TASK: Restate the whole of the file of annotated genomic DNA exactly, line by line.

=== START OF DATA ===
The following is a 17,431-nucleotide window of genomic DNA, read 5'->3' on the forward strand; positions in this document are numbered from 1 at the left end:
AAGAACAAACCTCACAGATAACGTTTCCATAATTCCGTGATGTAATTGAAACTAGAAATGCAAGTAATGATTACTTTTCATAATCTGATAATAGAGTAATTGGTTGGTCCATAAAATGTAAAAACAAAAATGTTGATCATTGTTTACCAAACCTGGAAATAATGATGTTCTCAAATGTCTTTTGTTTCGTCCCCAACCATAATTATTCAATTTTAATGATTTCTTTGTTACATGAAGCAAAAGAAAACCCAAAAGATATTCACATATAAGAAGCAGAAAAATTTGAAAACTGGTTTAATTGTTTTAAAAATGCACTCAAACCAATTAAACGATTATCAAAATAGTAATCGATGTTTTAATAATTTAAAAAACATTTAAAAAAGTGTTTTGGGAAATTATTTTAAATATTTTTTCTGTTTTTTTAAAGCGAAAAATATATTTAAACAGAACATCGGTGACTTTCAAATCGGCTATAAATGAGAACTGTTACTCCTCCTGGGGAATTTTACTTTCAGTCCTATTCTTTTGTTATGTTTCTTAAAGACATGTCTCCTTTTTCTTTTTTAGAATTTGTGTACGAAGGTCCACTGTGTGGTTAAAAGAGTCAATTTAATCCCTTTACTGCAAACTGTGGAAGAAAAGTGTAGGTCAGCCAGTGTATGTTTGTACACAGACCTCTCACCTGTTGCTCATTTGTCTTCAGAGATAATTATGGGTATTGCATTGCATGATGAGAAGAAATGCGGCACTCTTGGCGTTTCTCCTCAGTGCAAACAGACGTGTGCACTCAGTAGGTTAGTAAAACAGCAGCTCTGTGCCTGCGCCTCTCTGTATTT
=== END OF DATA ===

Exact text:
The following is a 17,431-nucleotide window of genomic DNA, read 5'->3' on the forward strand; positions in this document are numbered from 1 at the left end:
AAGAACAAACCTCACAGATAACGTTTCCATAATTCCGTGATGTAATTGAAACTAGAAATGCAAGTAATGATTACTTTTCATAATCTGATAATAGAGTAATTGGTTGGTCCATAAAATGTAAAAACAAAAATGTTGATCATTGTTTACCAAACCTGGAAATAATGATGTTCTCAAATGTCTTTTGTTTCGTCCCCAACCATAATTATTCAATTTTAATGATTTCTTTGTTACATGAAGCAAAAGAAAACCCAAAAGATATTCACATATAAGAAGCAGAAAAATTTGAAAACTGGTTTAATTGTTTTAAAAATGCACTCAAACCAATTAAACGATTATCAAAATAGTAATCGATGTTTTAATAATTTAAAAAACATTTAAAAAAGTGTTTTGGGAAATTATTTTAAATATTTTTTCTGTTTTTTTAAAGCGAAAAATATATTTAAACAGAACATCGGTGACTTTCAAATCGGCTATAAATGAGAACTGTTACTCCTCCTGGGGAATTTTACTTTCAGTCCTATTCTTTTGTTATGTTTCTTAAAGACATGTCTCCTTTTTCTTTTTTAGAATTTGTGTACGAAGGTCCACTGTGTGGTTAAAAGAGTCAATTTAATCCCTTTACTGCAAACTGTGGAAGAAAAGTGTAGGTCAGCCAGTGTATGTTTGTACACAGACCTCTCACCTGTTGCTCATTTGTCTTCAGAGATAATTATGGGTATTGCATTGCATGATGAGAAGAAATGCGGCACTCTTGGCGTTTCTCCTCAGTGCAAACAGACGTGTGCACTCAGTAGGTTAGTAAAACAGCAGCTCTGTGCCTGCGCCTCTCTGTATTT